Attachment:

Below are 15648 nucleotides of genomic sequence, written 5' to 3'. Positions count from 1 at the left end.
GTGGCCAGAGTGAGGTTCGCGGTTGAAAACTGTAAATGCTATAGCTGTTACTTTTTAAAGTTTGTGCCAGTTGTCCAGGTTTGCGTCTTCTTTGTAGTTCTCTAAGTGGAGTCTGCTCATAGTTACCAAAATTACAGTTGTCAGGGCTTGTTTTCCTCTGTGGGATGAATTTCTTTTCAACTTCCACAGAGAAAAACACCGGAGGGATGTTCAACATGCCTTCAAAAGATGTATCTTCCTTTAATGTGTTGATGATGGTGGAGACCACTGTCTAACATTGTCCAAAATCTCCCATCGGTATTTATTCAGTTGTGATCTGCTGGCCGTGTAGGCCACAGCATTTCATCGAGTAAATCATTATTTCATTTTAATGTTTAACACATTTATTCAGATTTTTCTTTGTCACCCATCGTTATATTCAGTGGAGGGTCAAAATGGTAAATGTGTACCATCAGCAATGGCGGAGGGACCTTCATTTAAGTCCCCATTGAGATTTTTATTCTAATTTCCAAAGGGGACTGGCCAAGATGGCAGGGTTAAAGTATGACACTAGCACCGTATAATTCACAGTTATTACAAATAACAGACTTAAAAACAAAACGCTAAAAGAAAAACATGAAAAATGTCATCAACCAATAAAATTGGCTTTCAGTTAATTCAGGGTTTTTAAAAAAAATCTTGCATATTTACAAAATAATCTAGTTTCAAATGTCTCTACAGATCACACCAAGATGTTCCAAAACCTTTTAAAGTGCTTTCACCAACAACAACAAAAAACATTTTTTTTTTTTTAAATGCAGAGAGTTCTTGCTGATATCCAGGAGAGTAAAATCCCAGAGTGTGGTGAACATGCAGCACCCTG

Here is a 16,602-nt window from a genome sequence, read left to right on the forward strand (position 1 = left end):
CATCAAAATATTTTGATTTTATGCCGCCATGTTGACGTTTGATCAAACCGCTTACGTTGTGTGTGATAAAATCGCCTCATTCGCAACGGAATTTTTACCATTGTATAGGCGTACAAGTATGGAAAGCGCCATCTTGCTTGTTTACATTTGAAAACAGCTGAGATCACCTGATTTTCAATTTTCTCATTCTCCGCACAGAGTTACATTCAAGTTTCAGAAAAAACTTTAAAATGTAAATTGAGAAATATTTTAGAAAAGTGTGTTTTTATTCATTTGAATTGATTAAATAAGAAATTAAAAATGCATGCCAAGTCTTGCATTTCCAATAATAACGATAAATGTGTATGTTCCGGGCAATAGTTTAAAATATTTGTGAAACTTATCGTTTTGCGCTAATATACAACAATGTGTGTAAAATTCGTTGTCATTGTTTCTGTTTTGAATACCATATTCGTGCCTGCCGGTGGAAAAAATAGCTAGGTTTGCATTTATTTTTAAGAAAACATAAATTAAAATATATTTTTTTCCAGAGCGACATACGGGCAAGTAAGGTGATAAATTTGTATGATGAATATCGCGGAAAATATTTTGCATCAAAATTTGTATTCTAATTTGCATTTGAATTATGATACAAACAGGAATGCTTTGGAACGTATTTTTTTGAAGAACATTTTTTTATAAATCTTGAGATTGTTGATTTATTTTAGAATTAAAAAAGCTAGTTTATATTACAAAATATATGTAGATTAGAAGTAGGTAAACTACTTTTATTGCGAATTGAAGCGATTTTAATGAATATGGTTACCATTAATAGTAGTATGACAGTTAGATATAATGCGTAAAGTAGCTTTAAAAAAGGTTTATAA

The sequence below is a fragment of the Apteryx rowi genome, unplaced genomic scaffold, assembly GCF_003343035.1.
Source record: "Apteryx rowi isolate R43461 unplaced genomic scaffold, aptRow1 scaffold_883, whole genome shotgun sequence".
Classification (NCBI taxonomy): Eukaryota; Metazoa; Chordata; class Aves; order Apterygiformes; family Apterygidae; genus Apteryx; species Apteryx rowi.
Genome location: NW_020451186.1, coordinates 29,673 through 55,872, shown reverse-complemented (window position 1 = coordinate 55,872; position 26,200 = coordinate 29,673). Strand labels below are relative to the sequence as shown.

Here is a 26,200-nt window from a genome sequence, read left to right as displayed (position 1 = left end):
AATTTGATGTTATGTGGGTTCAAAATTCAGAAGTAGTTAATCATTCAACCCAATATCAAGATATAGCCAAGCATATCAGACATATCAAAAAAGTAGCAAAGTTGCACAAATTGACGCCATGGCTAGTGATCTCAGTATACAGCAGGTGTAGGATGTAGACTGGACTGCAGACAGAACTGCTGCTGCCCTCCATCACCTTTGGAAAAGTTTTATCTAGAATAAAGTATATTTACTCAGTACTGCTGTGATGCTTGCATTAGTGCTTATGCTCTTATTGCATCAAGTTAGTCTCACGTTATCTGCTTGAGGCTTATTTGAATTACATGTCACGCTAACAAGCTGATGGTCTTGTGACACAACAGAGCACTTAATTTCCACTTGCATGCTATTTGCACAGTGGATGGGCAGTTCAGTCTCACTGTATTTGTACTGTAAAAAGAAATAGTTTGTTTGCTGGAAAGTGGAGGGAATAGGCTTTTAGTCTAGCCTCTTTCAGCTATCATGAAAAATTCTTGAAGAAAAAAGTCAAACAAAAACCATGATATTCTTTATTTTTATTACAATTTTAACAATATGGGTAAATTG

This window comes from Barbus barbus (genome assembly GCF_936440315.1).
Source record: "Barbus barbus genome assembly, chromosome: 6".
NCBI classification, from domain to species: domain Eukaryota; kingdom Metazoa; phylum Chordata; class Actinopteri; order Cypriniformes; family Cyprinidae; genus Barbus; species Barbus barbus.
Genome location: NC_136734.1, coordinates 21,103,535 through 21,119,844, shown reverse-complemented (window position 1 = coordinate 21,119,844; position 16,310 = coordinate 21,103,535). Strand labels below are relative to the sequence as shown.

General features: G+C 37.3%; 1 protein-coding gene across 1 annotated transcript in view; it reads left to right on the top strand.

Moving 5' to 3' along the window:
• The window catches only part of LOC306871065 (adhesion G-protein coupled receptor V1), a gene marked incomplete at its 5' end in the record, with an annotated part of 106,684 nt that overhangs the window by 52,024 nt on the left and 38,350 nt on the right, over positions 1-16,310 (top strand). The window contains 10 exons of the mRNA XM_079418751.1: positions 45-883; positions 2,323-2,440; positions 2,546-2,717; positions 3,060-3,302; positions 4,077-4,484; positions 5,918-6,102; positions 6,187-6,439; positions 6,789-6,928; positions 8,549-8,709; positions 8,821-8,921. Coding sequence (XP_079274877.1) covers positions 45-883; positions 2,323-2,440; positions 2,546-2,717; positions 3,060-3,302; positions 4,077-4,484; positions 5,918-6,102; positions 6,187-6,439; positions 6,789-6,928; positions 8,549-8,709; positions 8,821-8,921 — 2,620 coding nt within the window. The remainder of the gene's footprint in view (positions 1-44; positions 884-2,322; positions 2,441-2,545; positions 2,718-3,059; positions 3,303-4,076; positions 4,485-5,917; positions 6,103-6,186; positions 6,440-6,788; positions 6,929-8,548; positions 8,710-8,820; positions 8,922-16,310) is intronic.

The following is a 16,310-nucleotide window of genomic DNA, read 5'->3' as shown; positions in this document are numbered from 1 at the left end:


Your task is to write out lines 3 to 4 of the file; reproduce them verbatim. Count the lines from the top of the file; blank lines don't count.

Here is a 16,602-nt window from a genome sequence, read left to right on the forward strand (position 1 = left end):
CATCAAAATATTTTGATTTTATGCCGCCATGTTGACGTTTGATCAAACCGCTTACGTTGTGTGTGATAAAATCGCCTCATTCGCAACGGAATTTTTACCATTGTATAGGCGTACAAGTATGGAAAGCGCCATCTTGCTTGTTTACATTTGAAAACAGCTGAGATCACCTGATTTTCAATTTTCTCATTCTCCGCACAGAGTTACATTCAAGTTTCAGAAAAAACTTTAAAATGTAAATTGAGAAATATTTTAGAAAAGTGTGTTTTTATTCATTTGAATTGATTAAATAAGAAATTAAAAATGCATGCCAAGTCTTGCATTTCCAATAATAACGATAAATGTGTATGTTCCGGGCAATAGTTTAAAATATTTGTGAAACTTATCGTTTTGCGCTAATATACAACAATGTGTGTAAAATTCGTTGTCATTGTTTCTGTTTTGAATACCATATTCGTGCCTGCCGGTGGAAAAAATAGCTAGGTTTGCATTTATTTTTAAGAAAACATAAATTAAAATATATTTTTTTCCAGAGCGACATACGGGCAAGTAAGGTGATAAATTTGTATGATGAATATCGCGGAAAATATTTTGCATCAAAATTTGTATTCTAATTTGCATTTGAATTATGATACAAACAGGAATGCTTTGGAACGTATTTTTTTGAAGAACATTTTTTTATAAATCTTGAGATTGTTGATTTATTTTAGAATTAAAAAAGCTAGTTTATATTACAAAATATATGTAGATTAGAAGTAGGTAAACTACTTTTATTGCGAATTGAAGCGATTTTAATGAATATGGTTACCATTAATAGTAGTATGACAGTTAGATATAATGCGTAAAGTAGCTTTAAAAAAGGTTTATAA